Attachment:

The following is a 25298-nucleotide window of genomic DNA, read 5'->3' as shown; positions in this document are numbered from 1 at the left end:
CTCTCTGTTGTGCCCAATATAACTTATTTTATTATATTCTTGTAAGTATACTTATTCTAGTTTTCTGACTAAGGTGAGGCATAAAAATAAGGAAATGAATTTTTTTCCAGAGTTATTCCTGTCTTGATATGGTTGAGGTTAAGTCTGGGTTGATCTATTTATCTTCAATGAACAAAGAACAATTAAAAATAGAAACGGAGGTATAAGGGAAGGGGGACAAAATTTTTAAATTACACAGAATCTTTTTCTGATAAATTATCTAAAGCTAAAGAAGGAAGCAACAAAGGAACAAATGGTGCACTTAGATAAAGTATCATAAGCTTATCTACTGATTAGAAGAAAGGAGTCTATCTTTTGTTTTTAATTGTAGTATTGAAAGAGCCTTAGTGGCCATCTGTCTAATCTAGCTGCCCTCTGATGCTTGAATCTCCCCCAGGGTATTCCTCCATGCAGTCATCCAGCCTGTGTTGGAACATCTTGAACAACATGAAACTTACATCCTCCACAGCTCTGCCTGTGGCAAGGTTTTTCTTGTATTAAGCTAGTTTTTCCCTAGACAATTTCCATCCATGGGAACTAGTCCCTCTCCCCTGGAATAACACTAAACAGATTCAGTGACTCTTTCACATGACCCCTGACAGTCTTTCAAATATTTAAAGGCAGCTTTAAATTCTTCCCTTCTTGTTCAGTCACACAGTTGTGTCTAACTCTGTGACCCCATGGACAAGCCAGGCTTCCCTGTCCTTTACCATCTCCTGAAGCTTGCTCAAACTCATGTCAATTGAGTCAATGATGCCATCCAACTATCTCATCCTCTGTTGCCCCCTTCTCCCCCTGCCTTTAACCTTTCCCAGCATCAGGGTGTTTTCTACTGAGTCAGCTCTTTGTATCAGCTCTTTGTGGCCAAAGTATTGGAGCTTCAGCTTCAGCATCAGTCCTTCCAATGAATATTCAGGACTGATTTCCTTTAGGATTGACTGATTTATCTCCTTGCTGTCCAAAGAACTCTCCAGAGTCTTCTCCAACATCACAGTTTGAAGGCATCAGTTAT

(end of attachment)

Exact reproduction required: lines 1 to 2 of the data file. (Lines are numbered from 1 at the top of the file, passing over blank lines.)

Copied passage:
The following is a 25298-nucleotide window of genomic DNA, read 5'->3' as shown; positions in this document are numbered from 1 at the left end:
CTCTCTGTTGTGCCCAATATAACTTATTTTATTATATTCTTGTAAGTATACTTATTCTAGTTTTCTGACTAAGGTGAGGCATAAAAATAAGGAAATGAATTTTTTTCCAGAGTTATTCCTGTCTTGATATGGTTGAGGTTAAGTCTGGGTTGATCTATTTATCTTCAATGAACAAAGAACAATTAAAAATAGAAACGGAGGTATAAGGGAAGGGGGACAAAATTTTTAAATTACACAGAATCTTTTTCTGATAAATTATCTAAAGCTAAAGAAGGAAGCAACAAAGGAACAAATGGTGCACTTAGATAAAGTATCATAAGCTTATCTACTGATTAGAAGAAAGGAGTCTATCTTTTGTTTTTAATTGTAGTATTGAAAGAGCCTTAGTGGCCATCTGTCTAATCTAGCTGCCCTCTGATGCTTGAATCTCCCCCAGGGTATTCCTCCATGCAGTCATCCAGCCTGTGTTGGAACATCTTGAACAACATGAAACTTACATCCTCCACAGCTCTGCCTGTGGCAAGGTTTTTCTTGTATTAAGCTAGTTTTTCCCTAGACAATTTCCATCCATGGGAACTAGTCCCTCTCCCCTGGAATAACACTAAACAGATTCAGTGACTCTTTCACATGACCCCTGACAGTCTTTCAAATATTTAAAGGCAGCTTTAAATTCTTCCCTTCTTGTTCAGTCACACAGTTGTGTCTAACTCTGTGACCCCATGGACAAGCCAGGCTTCCCTGTCCTTTACCATCTCCTGAAGCTTGCTCAAACTCATGTCAATTGAGTCAATGATGCCATCCAACTATCTCATCCTCTGTTGCCCCCTTCTCCCCCTGCCTTTAACCTTTCCCAGCATCAGGGTGTTTTCTACTGAGTCAGCTCTTTGTATCAGCTCTTTGTGGCCAAAGTATTGGAGCTTCAGCTTCAGCATCAGTCCTTCCAATGAATATTCAGGACTGATTTCCTTTAGGATTGACTGATTTATCTCCTTGCTGTCCAAAGAACTCTCCAGAGTCTTCTCCAACATCACAGTTTGAAGGCATCAGTTAT